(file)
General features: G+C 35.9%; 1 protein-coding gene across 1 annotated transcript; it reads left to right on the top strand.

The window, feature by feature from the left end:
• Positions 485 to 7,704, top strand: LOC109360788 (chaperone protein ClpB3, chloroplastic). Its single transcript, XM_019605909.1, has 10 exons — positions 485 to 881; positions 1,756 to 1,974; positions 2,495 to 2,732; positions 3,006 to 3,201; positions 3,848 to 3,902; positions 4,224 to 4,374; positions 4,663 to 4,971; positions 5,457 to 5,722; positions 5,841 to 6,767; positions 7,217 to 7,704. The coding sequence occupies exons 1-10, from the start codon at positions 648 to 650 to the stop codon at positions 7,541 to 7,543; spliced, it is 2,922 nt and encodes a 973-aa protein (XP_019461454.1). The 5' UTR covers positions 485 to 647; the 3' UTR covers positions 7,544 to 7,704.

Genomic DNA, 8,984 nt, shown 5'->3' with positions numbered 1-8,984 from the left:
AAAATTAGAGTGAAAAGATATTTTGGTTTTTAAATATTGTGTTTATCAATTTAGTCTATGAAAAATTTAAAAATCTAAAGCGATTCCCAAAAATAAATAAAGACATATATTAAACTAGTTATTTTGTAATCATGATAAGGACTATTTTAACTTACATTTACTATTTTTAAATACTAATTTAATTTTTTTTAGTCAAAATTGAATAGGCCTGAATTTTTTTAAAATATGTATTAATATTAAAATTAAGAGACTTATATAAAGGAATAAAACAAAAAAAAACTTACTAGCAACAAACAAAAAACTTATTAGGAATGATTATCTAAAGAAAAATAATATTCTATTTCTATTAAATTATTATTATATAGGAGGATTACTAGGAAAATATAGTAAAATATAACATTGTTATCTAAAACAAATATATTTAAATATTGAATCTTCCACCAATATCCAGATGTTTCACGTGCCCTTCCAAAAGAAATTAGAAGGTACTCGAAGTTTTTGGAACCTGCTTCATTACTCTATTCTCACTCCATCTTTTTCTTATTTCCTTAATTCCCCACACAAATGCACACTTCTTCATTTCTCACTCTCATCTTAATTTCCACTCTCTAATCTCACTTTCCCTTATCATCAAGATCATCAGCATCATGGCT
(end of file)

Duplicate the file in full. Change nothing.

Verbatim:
General features: G+C 35.9%; 1 protein-coding gene across 1 annotated transcript; it reads left to right on the top strand.

The window, feature by feature from the left end:
• Positions 485 to 7,704, top strand: LOC109360788 (chaperone protein ClpB3, chloroplastic). Its single transcript, XM_019605909.1, has 10 exons — positions 485 to 881; positions 1,756 to 1,974; positions 2,495 to 2,732; positions 3,006 to 3,201; positions 3,848 to 3,902; positions 4,224 to 4,374; positions 4,663 to 4,971; positions 5,457 to 5,722; positions 5,841 to 6,767; positions 7,217 to 7,704. The coding sequence occupies exons 1-10, from the start codon at positions 648 to 650 to the stop codon at positions 7,541 to 7,543; spliced, it is 2,922 nt and encodes a 973-aa protein (XP_019461454.1). The 5' UTR covers positions 485 to 647; the 3' UTR covers positions 7,544 to 7,704.

Genomic DNA, 8,984 nt, shown 5'->3' with positions numbered 1-8,984 from the left:
AAAATTAGAGTGAAAAGATATTTTGGTTTTTAAATATTGTGTTTATCAATTTAGTCTATGAAAAATTTAAAAATCTAAAGCGATTCCCAAAAATAAATAAAGACATATATTAAACTAGTTATTTTGTAATCATGATAAGGACTATTTTAACTTACATTTACTATTTTTAAATACTAATTTAATTTTTTTTAGTCAAAATTGAATAGGCCTGAATTTTTTTAAAATATGTATTAATATTAAAATTAAGAGACTTATATAAAGGAATAAAACAAAAAAAAACTTACTAGCAACAAACAAAAAACTTATTAGGAATGATTATCTAAAGAAAAATAATATTCTATTTCTATTAAATTATTATTATATAGGAGGATTACTAGGAAAATATAGTAAAATATAACATTGTTATCTAAAACAAATATATTTAAATATTGAATCTTCCACCAATATCCAGATGTTTCACGTGCCCTTCCAAAAGAAATTAGAAGGTACTCGAAGTTTTTGGAACCTGCTTCATTACTCTATTCTCACTCCATCTTTTTCTTATTTCCTTAATTCCCCACACAAATGCACACTTCTTCATTTCTCACTCTCATCTTAATTTCCACTCTCTAATCTCACTTTCCCTTATCATCAAGATCATCAGCATCATGGCT